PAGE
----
It's time BJP rethinks Andhra strategy

The results that emerged on counting day, May 2, were more like a thunderbolt for the BJP. Its candidate, former Karnataka chief secretary K. Ratnaprabha, came in a distant third polling around 57,000 votes, far behind the TDP candidate Panabaka Lakshmi's 3.54 lakh votes. In comparison, the victorious YSRCP candidate Gurumoorthy polled around 6.26 lakh votes.

Much on the lines of the Dubbaka assembly bypoll in neighbouring Telangana, where the BJP scored an upset victory and went on to rattle the ruling TRS party in the Hyderabad civic polls by emerging as the second largest party, the Tirupati Lok Sabha bypoll in April was expected to be the turning point for the saffron party's fortunes in the coastal state of Andhra Pradesh.

However, the results that emerged on counting day, May 2, were more like a thunderbolt for the BJP. Its candidate, former Karnataka chief secretary K. Ratnaprabha, came in a distant third polling around 57,000 votes, far behind the TDP candidate Panabaka Lakshmi's 3.54 lakh votes. In comparison, the victorious YSRCP candidate Gurumoorthy polled around 6.26 lakh votes.

Post-bifurcation in 2014, the residuary state of Andhra Pradesh remains an enigma for the BJP which brought in Sunil Deodhar who scripted the party's stunning and historic poll victory in Tripura, to steer the campaign for Andhra Pradesh. The mission was simple and clear -- to win Andhra in the 2024 assembly polls.

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For the BJP behemoth that has gradually stamped its electoral imprint across the length and breadth of the country, the South, with the exception of Karnataka and Pondicherry, remains largely unconquered territory. Tamil Nadu and Kerala continue to resist the BJP's pan-Indian allure, for obvious reasons.

It is only in the two Telugu states of Andhra Pradesh and Telangana that the BJP smelt potential for the near future -- read 2024. Telangana, with its traditionally strong RSS presence, readily accepted the saffron party, and it is where it has emerged as the only opposition party worth its name. However, it's been a different story in neighbouring Andhra Pradesh.

The BJP did get its shot at power in the residuary state of Andhra Pradesh following the 2014 assembly elections. The combined forces of the Telugu Desam Party (TDP), the star power of filmstar-politician Pawan Kalyan, and the BJP managed to defeat YS Jagan Mohan Reddy's YSRCP. However, disagreements -- ostensibly over granting special category status to Andhra Pradesh following bifurcation but really more to do with the BJP's growing ambitions to carve out a solitary path to power in the state -- drove the allies inexorably apart. Fighting the ensuing polls in 2019 seperately, the three erstwhile allies were routed comprehensively at the hustings. Compared to 2014, when it won four Assembly and two Parliament seats, the BJP drew a blank in 2019. Ever since, the BJP had been targeting the ruling YSRCP as well as the opposition TDP on a range of issues.

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That Chief Minister Y.S. Jagan Mohan Reddy is a Christian, missionary and conversion activities are on the rise, had come in handy for the BJP. Incidentally, the last year also saw a number of incidents such as thefts, desecration, and temple mishaps in the state, prominent among them being the burning of the temple chariot at Antarvedi. The BJP never lost an opportunity to target the government on these issues while alluding to the Chief Minister's religious background.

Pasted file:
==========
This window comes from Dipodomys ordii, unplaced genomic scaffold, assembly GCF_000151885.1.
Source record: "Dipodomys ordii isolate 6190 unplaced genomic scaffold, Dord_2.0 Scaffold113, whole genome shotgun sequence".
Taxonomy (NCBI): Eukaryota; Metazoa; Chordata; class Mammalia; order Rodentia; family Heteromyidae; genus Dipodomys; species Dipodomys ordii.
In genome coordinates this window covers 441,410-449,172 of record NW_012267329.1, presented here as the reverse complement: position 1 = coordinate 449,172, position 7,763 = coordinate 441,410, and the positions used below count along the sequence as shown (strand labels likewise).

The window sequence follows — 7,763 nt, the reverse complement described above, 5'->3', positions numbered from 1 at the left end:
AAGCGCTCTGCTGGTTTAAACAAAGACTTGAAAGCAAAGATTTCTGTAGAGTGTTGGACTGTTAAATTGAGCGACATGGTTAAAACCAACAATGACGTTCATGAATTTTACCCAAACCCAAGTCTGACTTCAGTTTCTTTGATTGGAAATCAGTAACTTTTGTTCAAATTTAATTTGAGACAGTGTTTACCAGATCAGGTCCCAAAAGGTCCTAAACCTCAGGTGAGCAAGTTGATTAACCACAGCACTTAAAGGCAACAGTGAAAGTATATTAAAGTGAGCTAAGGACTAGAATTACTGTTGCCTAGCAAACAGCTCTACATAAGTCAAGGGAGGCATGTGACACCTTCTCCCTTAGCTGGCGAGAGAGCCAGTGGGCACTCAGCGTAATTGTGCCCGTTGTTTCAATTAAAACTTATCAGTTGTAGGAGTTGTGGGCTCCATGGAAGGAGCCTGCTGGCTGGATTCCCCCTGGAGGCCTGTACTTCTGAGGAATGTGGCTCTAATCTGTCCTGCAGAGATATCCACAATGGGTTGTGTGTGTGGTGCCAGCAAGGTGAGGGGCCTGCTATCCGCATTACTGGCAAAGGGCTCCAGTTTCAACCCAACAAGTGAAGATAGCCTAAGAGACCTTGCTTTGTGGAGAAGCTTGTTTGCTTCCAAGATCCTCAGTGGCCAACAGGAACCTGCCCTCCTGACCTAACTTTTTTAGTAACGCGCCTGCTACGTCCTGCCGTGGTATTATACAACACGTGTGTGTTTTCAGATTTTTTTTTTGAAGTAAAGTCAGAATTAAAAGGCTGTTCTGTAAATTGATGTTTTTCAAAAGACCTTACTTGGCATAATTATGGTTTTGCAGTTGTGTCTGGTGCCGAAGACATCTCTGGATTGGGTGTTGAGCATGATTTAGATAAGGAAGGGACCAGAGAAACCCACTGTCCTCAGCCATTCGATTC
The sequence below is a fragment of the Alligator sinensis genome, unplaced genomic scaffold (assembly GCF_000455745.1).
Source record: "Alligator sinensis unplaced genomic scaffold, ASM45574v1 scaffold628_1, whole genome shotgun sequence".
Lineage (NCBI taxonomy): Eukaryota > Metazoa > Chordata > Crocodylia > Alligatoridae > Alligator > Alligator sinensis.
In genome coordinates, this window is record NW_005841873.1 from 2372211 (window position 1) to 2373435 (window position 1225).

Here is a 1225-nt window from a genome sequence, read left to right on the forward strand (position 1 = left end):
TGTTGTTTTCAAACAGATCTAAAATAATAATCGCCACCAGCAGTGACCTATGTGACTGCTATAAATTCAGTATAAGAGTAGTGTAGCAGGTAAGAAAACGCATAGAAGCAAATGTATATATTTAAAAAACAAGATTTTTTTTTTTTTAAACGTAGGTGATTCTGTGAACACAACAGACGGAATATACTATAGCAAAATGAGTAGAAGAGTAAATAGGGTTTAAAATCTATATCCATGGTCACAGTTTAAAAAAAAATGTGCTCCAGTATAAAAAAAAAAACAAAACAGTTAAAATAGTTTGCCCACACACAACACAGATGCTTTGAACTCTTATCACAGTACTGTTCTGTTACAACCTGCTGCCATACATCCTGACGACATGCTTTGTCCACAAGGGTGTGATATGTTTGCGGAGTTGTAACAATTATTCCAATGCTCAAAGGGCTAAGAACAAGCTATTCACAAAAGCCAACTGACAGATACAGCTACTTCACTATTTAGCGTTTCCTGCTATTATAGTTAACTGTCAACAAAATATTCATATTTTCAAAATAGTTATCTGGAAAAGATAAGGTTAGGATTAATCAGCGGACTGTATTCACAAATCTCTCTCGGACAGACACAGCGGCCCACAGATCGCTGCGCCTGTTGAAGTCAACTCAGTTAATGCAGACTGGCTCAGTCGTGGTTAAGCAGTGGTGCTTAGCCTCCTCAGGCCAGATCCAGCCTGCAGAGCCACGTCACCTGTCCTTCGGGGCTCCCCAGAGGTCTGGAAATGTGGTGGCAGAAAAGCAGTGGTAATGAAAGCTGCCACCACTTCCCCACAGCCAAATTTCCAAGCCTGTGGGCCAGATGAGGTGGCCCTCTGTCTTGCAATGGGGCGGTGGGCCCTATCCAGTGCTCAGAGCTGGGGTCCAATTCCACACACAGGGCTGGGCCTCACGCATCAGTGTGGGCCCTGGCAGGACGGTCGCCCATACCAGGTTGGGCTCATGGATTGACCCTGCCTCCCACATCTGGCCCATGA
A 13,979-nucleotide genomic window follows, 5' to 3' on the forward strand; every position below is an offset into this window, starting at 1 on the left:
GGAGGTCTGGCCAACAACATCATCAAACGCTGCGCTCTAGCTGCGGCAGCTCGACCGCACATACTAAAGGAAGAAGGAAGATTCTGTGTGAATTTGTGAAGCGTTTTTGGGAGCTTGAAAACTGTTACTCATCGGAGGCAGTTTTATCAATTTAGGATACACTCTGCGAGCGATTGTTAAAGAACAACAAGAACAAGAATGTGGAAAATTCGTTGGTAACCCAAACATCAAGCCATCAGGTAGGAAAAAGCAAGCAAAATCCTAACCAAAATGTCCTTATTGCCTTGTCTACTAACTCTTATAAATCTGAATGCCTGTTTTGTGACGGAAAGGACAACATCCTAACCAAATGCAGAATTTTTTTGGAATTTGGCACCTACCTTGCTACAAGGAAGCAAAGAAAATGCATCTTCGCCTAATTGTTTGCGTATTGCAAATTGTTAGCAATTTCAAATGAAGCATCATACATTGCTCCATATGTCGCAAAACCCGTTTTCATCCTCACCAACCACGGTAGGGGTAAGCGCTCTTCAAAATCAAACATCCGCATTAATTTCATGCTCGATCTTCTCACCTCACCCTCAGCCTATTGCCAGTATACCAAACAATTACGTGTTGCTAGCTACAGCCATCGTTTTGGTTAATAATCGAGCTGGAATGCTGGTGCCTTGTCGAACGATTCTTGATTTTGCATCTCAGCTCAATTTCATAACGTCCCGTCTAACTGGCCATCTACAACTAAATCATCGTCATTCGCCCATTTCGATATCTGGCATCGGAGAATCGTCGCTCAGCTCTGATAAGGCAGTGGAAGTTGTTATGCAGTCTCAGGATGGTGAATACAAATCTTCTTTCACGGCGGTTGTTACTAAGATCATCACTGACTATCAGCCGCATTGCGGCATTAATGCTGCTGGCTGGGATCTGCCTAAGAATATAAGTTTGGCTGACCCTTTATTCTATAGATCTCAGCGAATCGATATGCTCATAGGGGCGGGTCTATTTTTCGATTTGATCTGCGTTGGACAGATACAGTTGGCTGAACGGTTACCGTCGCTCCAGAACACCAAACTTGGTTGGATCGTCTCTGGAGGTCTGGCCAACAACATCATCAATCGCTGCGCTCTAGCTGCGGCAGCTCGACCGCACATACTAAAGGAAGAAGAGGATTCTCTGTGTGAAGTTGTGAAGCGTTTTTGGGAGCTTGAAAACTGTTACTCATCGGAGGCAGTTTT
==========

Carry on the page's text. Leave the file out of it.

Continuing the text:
It was at this juncture that the Tirupati Lok Sabha bypoll, necessitated by the death of YSRCP's Balli Durga Prasad, offered a litmus test for the opposition camps to test their relative strengths. It was a no-holds barred poll campaign that saw the BJP bring out the armour, in addition to leaning on the starpower of Pawan Kalyan. But it all came to nought. The results are basically a repeat of the trends seen in the 2019 assembly polls. The results show that divided, the opposition stands no choice against the might of a young Y.S. Jagan Mohan Reddy, who has consolidated his grip on the minorities and backward classes, apart from the forward Reddys.

The writing on the wall is now doubly clear after the Tirupati bypoll. With less than one per cent of the popular vote in its kitty, the BJP currently lacks the ground presence and the infrastructure to make its presence felt on the electoral landscape of Andhra Pradesh. Secondly, traditional strategies such as polarisation that helped in states such as Assam and Tripura won't work here. The party needs to customise its approach more like it does in regions such as the Northeast, or even perhaps Karnataka, where it does not overtly rattle the minority communities. More importantly, it must seriously work on retrieving the credibility it lost by reneging on granting special category status to Andhra Pradesh -- something that all concerned parties had agreed upon on the hallowed floors of Parliament.

Going forward, the BJP needs a strong ally, much like the Janata Dal(U) in Bihar, to help it gain traction at the hustings. Under the circumstances, the only potential ally on the horizon remains the TDP. For the TDP as well, an alliance with the BJP could make the difference between regaining political power or fading away to oblivion. With three years to go before the state goes to the polls, there's ample time for waving olive branches, building bridges and sewing up a winning alliance which includes Pawan Kalyan and his Jana Sena.

It's definitely time for the BJP to return to the drawing board, if gaining Andhra Pradesh in 2024 is the objective.
 

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